Why social media sites want “users,” not just “customers”

What if you own and operate a social media property, like recent commentor C.H. Low of Orbius?  Well, it’s true that people will always be "people."

But owner/operators are actually looking for "users."  Some people detest the term user, but the analogy fits.

O’Reilly’s Jimmy Guterman blogs, "…there are only two industries that refer to their customers as users:  high tech and illegal drugs."  Now, I’ve never dealt illegal drugs.  (Except for playing Dope Wars on my old Palm Pilot.)  But I can surmise how the industry works, primarily from watching American Gangster and reading Malcolm Gladwell:

  • A dealer uses the product, but only to ensure that it works
  • Mavens provide peer-level affirmations of quality.  Connectors help publicize and expand distribution.  Salesmen are, naturally, salespeople.
  • A dealer must protect the franchise.  They set up territorial boundaries and reselling only happens with authorization.
  • Users do not share in the profits of the operation.  Their benefits are limited to product use.
  • A dealer wants a user to become addicted, i.e. locked in.  But not to a point of overdosing and thus generating zero future value.  However, if this happens, markets are large enough to find new customers.  Sometimes territories must expand to fuel the franchise’s growth needs.

Brands must be careful to not become unwitting distributors of dealer content.  That’s why you don’t need a "Facebook strategy" or a "Twitter strategy."  You need a business plan and marketing strategy instead.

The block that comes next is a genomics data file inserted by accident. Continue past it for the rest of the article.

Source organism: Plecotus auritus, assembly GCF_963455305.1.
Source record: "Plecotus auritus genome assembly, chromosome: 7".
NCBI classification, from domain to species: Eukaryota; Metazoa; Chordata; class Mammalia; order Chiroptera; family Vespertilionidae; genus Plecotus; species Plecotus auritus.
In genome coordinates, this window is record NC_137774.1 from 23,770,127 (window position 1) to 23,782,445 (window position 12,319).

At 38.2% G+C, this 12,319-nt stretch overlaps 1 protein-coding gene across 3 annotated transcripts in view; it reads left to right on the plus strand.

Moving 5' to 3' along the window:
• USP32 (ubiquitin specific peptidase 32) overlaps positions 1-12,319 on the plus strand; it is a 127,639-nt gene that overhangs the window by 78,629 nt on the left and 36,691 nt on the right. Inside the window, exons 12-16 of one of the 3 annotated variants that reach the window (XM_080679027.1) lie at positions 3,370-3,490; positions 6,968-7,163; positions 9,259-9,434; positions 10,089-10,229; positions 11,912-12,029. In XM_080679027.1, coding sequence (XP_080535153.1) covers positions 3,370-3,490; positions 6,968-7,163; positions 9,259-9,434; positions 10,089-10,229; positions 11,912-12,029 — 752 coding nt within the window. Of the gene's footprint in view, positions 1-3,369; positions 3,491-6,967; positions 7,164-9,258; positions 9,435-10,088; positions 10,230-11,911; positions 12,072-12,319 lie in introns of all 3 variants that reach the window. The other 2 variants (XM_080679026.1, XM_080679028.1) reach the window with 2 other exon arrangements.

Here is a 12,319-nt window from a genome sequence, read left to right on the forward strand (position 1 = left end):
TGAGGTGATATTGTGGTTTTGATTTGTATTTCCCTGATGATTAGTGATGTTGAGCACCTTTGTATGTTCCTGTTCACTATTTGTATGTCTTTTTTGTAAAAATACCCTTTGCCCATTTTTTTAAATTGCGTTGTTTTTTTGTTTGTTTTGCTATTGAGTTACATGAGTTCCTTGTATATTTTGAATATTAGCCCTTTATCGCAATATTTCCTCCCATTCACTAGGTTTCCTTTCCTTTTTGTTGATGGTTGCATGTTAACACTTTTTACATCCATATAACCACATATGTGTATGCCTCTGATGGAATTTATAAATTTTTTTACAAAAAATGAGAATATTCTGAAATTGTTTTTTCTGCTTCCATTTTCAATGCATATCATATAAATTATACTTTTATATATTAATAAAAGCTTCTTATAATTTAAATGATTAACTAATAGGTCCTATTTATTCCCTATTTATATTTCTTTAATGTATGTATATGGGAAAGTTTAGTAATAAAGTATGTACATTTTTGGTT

Individuals must be careful to not develop addiction to either technologies or applications.  Unfortunately, addiction is very real and not limited to grey areas like gambling; can you step away for a full day from your Blackberry, checking your blog stats, or jumping on Twitter?  Staying focused on utility will help.

And owner/operators must stay in tune with their users to create a positive environment.  We’ve already seen examples like Facebook changing Beacon’s opt-out approach, MySpace working with state AG’s to protect children, and Twitter curbing spam accounts.

Sites having users works, as long as a healthy value exchange ensues.  I’m a grocery store customer and a potato chip consumer.  But I’m a social technology user, and I’m OK with that.